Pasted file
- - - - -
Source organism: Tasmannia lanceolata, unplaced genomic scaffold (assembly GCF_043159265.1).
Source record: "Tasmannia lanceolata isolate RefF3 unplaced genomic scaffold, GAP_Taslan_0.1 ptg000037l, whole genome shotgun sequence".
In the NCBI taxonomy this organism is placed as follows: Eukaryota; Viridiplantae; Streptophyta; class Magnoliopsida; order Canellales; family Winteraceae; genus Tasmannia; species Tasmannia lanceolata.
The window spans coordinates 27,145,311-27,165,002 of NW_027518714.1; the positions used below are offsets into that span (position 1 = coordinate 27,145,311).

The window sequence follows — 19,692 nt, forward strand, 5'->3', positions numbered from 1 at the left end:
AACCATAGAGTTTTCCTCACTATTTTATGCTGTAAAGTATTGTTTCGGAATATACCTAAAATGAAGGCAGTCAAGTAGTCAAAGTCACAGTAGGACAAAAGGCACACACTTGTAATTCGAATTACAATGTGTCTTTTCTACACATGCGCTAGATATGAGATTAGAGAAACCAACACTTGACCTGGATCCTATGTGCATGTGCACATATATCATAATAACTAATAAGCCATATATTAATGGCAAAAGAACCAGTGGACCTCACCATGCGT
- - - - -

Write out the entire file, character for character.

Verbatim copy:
Source organism: Tasmannia lanceolata, unplaced genomic scaffold (assembly GCF_043159265.1).
Source record: "Tasmannia lanceolata isolate RefF3 unplaced genomic scaffold, GAP_Taslan_0.1 ptg000037l, whole genome shotgun sequence".
In the NCBI taxonomy this organism is placed as follows: Eukaryota; Viridiplantae; Streptophyta; class Magnoliopsida; order Canellales; family Winteraceae; genus Tasmannia; species Tasmannia lanceolata.
The window spans coordinates 27,145,311-27,165,002 of NW_027518714.1; the positions used below are offsets into that span (position 1 = coordinate 27,145,311).

The window sequence follows — 19,692 nt, forward strand, 5'->3', positions numbered from 1 at the left end:
AACCATAGAGTTTTCCTCACTATTTTATGCTGTAAAGTATTGTTTCGGAATATACCTAAAATGAAGGCAGTCAAGTAGTCAAAGTCACAGTAGGACAAAAGGCACACACTTGTAATTCGAATTACAATGTGTCTTTTCTACACATGCGCTAGATATGAGATTAGAGAAACCAACACTTGACCTGGATCCTATGTGCATGTGCACATATATCATAATAACTAATAAGCCATATATTAATGGCAAAAGAACCAGTGGACCTCACCATGCGT